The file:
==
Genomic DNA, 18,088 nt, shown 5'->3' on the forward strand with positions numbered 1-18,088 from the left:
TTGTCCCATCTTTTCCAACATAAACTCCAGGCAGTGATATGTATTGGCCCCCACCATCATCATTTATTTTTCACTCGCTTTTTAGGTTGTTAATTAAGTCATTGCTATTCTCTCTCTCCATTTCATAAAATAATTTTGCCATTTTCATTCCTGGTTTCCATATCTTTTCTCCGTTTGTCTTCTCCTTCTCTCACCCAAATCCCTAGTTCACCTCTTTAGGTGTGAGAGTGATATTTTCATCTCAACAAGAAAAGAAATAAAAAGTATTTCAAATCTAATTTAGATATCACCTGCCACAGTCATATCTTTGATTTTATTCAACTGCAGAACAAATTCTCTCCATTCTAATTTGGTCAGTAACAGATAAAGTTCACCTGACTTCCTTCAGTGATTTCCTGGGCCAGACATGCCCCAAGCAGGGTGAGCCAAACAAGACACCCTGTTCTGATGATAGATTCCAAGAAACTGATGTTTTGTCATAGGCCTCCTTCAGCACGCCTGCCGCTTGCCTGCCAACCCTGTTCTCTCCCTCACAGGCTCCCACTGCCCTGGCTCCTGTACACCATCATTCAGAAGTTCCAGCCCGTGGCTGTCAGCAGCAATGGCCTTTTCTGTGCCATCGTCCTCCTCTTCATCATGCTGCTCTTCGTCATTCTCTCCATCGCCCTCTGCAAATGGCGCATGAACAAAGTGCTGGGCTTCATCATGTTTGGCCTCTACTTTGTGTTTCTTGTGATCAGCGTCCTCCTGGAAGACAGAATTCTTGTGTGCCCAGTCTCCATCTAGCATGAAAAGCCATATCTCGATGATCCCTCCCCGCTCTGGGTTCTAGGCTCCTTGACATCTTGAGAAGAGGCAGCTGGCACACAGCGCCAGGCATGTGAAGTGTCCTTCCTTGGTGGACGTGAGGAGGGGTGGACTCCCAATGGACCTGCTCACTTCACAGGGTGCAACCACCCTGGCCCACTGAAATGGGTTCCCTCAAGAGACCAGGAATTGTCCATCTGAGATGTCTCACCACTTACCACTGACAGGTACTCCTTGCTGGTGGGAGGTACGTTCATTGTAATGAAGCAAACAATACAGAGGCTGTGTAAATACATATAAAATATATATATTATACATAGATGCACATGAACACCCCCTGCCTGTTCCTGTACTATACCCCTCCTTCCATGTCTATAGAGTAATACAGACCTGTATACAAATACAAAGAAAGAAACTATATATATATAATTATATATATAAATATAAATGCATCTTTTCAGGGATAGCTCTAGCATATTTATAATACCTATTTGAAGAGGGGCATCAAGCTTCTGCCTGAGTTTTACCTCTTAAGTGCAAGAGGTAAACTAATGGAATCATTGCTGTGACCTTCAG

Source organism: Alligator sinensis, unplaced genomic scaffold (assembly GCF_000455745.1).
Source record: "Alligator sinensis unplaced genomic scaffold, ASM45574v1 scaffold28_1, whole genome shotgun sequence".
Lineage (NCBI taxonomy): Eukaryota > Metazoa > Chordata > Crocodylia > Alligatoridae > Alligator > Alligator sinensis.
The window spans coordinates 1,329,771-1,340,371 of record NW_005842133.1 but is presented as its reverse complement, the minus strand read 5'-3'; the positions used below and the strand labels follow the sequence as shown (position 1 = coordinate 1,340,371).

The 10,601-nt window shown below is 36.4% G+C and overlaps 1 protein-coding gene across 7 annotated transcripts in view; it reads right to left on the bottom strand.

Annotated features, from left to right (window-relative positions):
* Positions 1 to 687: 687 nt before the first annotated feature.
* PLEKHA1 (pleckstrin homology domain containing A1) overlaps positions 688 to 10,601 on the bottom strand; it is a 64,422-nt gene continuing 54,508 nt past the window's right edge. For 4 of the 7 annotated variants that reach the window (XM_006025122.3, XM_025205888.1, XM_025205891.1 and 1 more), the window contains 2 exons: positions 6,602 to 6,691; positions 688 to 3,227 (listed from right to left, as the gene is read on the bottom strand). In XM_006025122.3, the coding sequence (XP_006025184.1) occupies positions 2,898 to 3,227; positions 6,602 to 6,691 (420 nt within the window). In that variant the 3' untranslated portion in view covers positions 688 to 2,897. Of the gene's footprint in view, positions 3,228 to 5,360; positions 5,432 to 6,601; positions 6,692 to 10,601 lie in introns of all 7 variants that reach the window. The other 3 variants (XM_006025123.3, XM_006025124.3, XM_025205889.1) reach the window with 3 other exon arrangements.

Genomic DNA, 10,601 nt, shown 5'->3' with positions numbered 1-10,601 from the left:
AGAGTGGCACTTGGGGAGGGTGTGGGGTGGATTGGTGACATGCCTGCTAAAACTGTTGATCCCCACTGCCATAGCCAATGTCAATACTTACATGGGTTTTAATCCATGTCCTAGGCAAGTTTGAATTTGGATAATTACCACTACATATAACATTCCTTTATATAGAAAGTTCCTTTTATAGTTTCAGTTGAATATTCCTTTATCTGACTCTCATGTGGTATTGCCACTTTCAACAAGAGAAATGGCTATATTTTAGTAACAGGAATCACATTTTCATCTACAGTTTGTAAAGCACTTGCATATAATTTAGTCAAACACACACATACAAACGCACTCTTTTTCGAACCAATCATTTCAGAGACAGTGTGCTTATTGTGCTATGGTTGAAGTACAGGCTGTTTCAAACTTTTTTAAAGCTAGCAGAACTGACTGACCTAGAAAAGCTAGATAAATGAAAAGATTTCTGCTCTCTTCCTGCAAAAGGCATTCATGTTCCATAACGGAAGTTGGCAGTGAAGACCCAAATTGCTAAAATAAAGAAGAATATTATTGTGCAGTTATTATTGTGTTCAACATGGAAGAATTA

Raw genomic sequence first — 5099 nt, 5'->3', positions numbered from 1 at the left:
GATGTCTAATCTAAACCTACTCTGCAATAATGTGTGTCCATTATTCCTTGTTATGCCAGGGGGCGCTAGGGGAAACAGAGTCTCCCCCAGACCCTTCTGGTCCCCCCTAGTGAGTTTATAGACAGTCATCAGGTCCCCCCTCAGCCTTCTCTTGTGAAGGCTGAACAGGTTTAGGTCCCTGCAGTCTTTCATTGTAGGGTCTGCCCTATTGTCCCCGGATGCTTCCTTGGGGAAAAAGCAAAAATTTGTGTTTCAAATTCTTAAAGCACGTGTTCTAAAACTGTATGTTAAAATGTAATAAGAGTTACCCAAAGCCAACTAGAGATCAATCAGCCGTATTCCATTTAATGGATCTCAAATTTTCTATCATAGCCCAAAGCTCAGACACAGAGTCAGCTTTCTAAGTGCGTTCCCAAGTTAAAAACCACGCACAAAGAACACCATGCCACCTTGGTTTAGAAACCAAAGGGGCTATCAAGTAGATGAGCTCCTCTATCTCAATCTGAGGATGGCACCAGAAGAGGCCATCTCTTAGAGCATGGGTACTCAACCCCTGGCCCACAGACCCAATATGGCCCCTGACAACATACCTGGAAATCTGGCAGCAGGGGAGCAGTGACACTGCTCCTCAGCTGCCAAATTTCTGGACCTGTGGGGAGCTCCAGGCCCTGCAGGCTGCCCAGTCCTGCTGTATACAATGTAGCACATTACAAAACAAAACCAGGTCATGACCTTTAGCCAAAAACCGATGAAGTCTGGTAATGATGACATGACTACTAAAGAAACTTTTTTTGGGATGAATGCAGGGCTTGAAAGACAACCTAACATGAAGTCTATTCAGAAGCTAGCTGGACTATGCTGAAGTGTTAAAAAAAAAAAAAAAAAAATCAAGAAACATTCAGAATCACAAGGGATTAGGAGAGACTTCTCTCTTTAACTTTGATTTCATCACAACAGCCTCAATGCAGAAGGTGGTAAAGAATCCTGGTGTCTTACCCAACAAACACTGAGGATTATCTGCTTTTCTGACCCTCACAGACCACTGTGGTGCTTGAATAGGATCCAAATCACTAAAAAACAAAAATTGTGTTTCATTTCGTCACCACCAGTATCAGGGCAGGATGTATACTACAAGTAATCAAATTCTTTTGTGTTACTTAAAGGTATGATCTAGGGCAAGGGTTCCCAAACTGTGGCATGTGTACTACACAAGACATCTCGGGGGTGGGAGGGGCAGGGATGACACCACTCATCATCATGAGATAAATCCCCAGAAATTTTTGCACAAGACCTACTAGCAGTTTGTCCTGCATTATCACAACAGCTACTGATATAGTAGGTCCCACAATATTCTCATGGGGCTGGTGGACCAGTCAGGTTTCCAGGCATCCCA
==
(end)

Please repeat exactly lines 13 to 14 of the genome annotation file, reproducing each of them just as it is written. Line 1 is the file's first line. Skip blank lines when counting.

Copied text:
Raw genomic sequence first — 5099 nt, 5'->3', positions numbered from 1 at the left:
GATGTCTAATCTAAACCTACTCTGCAATAATGTGTGTCCATTATTCCTTGTTATGCCAGGGGGCGCTAGGGGAAACAGAGTCTCCCCCAGACCCTTCTGGTCCCCCCTAGTGAGTTTATAGACAGTCATCAGGTCCCCCCTCAGCCTTCTCTTGTGAAGGCTGAACAGGTTTAGGTCCCTGCAGTCTTTCATTGTAGGGTCTGCCCTATTGTCCCCGGATGCTTCCTTGGGGAAAAAGCAAAAATTTGTGTTTCAAATTCTTAAAGCACGTGTTCTAAAACTGTATGTTAAAATGTAATAAGAGTTACCCAAAGCCAACTAGAGATCAATCAGCCGTATTCCATTTAATGGATCTCAAATTTTCTATCATAGCCCAAAGCTCAGACACAGAGTCAGCTTTCTAAGTGCGTTCCCAAGTTAAAAACCACGCACAAAGAACACCATGCCACCTTGGTTTAGAAACCAAAGGGGCTATCAAGTAGATGAGCTCCTCTATCTCAATCTGAGGATGGCACCAGAAGAGGCCATCTCTTAGAGCATGGGTACTCAACCCCTGGCCCACAGACCCAATATGGCCCCTGACAACATACCTGGAAATCTGGCAGCAGGGGAGCAGTGACACTGCTCCTCAGCTGCCAAATTTCTGGACCTGTGGGGAGCTCCAGGCCCTGCAGGCTGCCCAGTCCTGCTGTATACAATGTAGCACATTACAAAACAAAACCAGGTCATGACCTTTAGCCAAAAACCGATGAAGTCTGGTAATGATGACATGACTACTAAAGAAACTTTTTTTGGGATGAATGCAGGGCTTGAAAGACAACCTAACATGAAGTCTATTCAGAAGCTAGCTGGACTATGCTGAAGTGTTAAAAAAAAAAAAAAAAAAATCAAGAAACATTCAGAATCACAAGGGATTAGGAGAGACTTCTCTCTTTAACTTTGATTTCATCACAACAGCCTCAATGCAGAAGGTGGTAAAGAATCCTGGTGTCTTACCCAACAAACACTGAGGATTATCTGCTTTTCTGACCCTCACAGACCACTGTGGTGCTTGAATAGGATCCAAATCACTAAAAAACAAAAATTGTGTTTCATTTCGTCACCACCAGTATCAGGGCAGGATGTATACTACAAGTAATCAAATTCTTTTGTGTTACTTAAAGGTATGATCTAGGGCAAGGGTTCCCAAACTGTGGCATGTGTACTACACAAGACATCTCGGGGGTGGGAGGGGCAGGGATGACACCACTCATCATCATGAGATAAATCCCCAGAAATTTTTGCACAAGACCTACTAGCAGTTTGTCCTGCATTATCACAACAGCTACTGATATAGTAGGTCCCACAATATTCTCATGGGGCTGGTGGACCAGTCAGGTTTCCAGGCATCCCA